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Impact of ocean acidification on antimicrobial activity in gills of the blue mussel (Mytilus edulis)
Kristianstad University, School of Education and Environment, Avdelningen för Naturvetenskap. Kristianstad University, Research environment Man & Biosphere Health (MABH).
University of Gothenburg.
Kristianstad University, School of Education and Environment, Avdelningen för Naturvetenskap. Kristianstad University, Research environment Man & Biosphere Health (MABH).ORCID iD: 0000-0003-4190-5431
Uppsala University.
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2016 (English)In: Fish and Shellfish Immunology, ISSN 1050-4648, E-ISSN 1095-9947, Vol. 55, 452-459 p.Article in journal (Refereed) Published
Abstract [en]

Here, we aimed to investigate potential effects of ocean acidification on antimicrobial peptide (AMP) activity in the gills of Mytilus edulis, as gills are directly facing seawater and the changing pH (predicted to be reduced from ∼8.1 to ∼7.7 by 2100). The AMP activity of gill and haemocyte extracts was compared at pH 6.0, 7.7 and 8.1, with a radial diffusion assay against Escherichia coli. The activity of the gill extracts was not affected by pH, while it was significantly reduced with increasing pH in the haemocyte extracts. Gill extracts were also tested against different species of Vibrio (V. parahaemolyticus, V. tubiashii, V. splendidus, V. alginolyticus) at pH 7.7 and 8.1. The metabolic activity of the bacteria decreased by ∼65–90%, depending on species of bacteria, but was, as in the radial diffusion assay, not affected by pH. The results indicated that AMPs from gills are efficient in a broad pH-range. However, when mussels were pre-exposed for pH 7.7 for four month the gill extracts presented significantly lower inhibit of bacterial growth. A full in-depth proteome investigation of gill extracts, using LC-Orbitrap MS/MS technique, showed that among previously described AMPs from haemocytes of Mytilus, myticin A was found up-regulated in response to lipopolysaccharide, 3 h post injection. Sporadic occurrence of other immune related peptides/proteins also pointed to a rapid response (0.5–3 h p.i.). Altogether, our results indicate that the gills of blue mussels constitute an important first line defence adapted to act at the pH of seawater. The antimicrobial activity of the gills is however modulated when mussels are under the pressure of ocean acidification, which may give future advantages for invading pathogens.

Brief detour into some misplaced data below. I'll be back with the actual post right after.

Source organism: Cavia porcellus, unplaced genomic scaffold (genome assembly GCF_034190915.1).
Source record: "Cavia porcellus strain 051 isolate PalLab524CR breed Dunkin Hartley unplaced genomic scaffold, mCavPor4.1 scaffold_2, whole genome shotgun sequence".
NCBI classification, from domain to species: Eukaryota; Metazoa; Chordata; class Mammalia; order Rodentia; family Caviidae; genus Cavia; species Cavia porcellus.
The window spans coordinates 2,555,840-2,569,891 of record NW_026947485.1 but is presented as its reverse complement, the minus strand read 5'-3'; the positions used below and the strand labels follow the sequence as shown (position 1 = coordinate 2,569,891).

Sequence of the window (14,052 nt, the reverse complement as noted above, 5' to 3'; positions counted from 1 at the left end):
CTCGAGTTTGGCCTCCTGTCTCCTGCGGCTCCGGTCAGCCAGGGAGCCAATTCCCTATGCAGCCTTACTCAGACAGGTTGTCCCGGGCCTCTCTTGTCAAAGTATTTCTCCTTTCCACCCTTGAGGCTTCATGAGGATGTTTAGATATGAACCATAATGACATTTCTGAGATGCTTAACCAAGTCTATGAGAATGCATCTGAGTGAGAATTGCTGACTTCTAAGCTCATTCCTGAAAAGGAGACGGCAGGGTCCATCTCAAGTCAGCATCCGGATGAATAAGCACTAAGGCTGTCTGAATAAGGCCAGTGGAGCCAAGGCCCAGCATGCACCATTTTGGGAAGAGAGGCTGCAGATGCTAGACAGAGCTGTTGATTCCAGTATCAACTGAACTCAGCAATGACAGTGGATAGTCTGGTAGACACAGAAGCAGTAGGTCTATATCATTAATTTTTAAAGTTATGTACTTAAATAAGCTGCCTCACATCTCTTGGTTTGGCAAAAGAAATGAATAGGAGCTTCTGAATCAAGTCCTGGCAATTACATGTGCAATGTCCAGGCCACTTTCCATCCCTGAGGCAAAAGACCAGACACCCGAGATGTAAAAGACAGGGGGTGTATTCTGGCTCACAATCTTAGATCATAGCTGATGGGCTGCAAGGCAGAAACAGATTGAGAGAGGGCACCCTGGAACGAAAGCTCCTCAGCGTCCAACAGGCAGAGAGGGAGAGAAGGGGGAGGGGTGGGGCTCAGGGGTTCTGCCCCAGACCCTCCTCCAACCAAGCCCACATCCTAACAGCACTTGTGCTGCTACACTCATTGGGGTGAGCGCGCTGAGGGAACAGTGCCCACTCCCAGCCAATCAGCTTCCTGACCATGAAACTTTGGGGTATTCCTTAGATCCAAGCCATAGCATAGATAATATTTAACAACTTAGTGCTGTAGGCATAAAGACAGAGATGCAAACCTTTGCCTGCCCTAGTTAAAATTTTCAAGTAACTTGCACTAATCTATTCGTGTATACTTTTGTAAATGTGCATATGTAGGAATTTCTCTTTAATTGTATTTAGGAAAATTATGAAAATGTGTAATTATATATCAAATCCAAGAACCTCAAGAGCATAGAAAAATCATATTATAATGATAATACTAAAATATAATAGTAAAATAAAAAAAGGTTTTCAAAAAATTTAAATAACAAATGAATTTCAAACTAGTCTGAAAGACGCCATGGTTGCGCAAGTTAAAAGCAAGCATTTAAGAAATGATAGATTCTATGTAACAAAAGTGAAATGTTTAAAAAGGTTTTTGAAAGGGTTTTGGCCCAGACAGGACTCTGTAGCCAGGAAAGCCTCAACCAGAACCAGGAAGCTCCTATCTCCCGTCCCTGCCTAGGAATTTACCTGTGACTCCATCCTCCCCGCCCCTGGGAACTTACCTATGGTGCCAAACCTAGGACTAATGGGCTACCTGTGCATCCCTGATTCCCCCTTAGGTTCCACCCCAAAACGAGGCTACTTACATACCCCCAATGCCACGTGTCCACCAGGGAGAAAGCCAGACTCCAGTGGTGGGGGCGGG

Place, publisher, year, edition, pages
2016. Vol. 55, 452-459 p.
Keyword [en]
Ocean acidification, Mytilus edulis, Antimicrobial peptide, Gill tissue, Vibrio, LPS, Proteome analysis, LC-Orbitrap MS/MS analysis
National Category
URN: urn:nbn:se:hkr:diva-15677DOI: 10.1016/j.fsi.2016.04.007PubMedID: 27288994OAI: diva2:952008
Swedish Research Council, 621-2011-4423Swedish Research Council, 2015-4870 JB
Available from: 2016-08-11 Created: 2016-08-11 Last updated: 2016-08-11Bibliographically approved

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Hernroth, BodilTassidis, Helena
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